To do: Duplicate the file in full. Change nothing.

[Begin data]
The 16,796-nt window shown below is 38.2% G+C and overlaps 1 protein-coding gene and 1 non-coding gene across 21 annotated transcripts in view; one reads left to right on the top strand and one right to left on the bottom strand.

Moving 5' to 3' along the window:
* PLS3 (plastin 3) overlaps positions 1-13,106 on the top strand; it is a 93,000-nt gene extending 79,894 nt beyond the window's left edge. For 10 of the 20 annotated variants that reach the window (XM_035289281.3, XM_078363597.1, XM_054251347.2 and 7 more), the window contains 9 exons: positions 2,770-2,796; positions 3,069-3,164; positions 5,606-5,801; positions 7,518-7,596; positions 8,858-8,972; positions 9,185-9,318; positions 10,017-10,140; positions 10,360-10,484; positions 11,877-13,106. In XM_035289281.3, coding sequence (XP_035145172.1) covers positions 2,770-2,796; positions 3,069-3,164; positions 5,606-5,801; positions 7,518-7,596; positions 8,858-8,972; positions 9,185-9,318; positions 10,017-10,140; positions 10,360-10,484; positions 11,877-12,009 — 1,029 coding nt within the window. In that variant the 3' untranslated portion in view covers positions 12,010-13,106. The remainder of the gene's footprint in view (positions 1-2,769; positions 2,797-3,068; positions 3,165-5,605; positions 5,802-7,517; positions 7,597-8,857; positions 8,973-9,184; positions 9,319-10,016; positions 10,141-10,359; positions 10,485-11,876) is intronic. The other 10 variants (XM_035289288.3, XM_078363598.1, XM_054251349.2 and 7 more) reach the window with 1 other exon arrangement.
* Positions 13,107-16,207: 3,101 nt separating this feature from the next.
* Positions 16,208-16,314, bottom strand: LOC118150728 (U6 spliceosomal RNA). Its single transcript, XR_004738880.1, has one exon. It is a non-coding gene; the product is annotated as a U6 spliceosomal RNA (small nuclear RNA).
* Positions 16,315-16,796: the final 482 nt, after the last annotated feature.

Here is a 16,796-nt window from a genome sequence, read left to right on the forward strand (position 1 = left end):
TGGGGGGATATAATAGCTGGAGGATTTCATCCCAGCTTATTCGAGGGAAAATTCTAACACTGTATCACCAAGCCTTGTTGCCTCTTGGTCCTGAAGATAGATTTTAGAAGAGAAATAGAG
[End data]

The 16,796-nt window shown below is 38.2% G+C and overlaps 1 protein-coding gene and 1 non-coding gene across 21 annotated transcripts in view; one reads left to right on the top strand and one right to left on the bottom strand.

Moving 5' to 3' along the window:
* PLS3 (plastin 3) overlaps positions 1-13,106 on the top strand; it is a 93,000-nt gene extending 79,894 nt beyond the window's left edge. For 10 of the 20 annotated variants that reach the window (XM_035289281.3, XM_078363597.1, XM_054251347.2 and 7 more), the window contains 9 exons: positions 2,770-2,796; positions 3,069-3,164; positions 5,606-5,801; positions 7,518-7,596; positions 8,858-8,972; positions 9,185-9,318; positions 10,017-10,140; positions 10,360-10,484; positions 11,877-13,106. In XM_035289281.3, coding sequence (XP_035145172.1) covers positions 2,770-2,796; positions 3,069-3,164; positions 5,606-5,801; positions 7,518-7,596; positions 8,858-8,972; positions 9,185-9,318; positions 10,017-10,140; positions 10,360-10,484; positions 11,877-12,009 — 1,029 coding nt within the window. In that variant the 3' untranslated portion in view covers positions 12,010-13,106. The remainder of the gene's footprint in view (positions 1-2,769; positions 2,797-3,068; positions 3,165-5,605; positions 5,802-7,517; positions 7,597-8,857; positions 8,973-9,184; positions 9,319-10,016; positions 10,141-10,359; positions 10,485-11,876) is intronic. The other 10 variants (XM_035289288.3, XM_078363598.1, XM_054251349.2 and 7 more) reach the window with 1 other exon arrangement.
* Positions 13,107-16,207: 3,101 nt separating this feature from the next.
* Positions 16,208-16,314, bottom strand: LOC118150728 (U6 spliceosomal RNA). Its single transcript, XR_004738880.1, has one exon. It is a non-coding gene; the product is annotated as a U6 spliceosomal RNA (small nuclear RNA).
* Positions 16,315-16,796: the final 482 nt, after the last annotated feature.

Here is a 16,796-nt window from a genome sequence, read left to right on the forward strand (position 1 = left end):
TGGGGGGATATAATAGCTGGAGGATTTCATCCCAGCTTATTCGAGGGAAAATTCTAACACTGTATCACCAAGCCTTGTTGCCTCTTGGTCCTGAAGATAGATTTTAGAAGAGAAATAGAG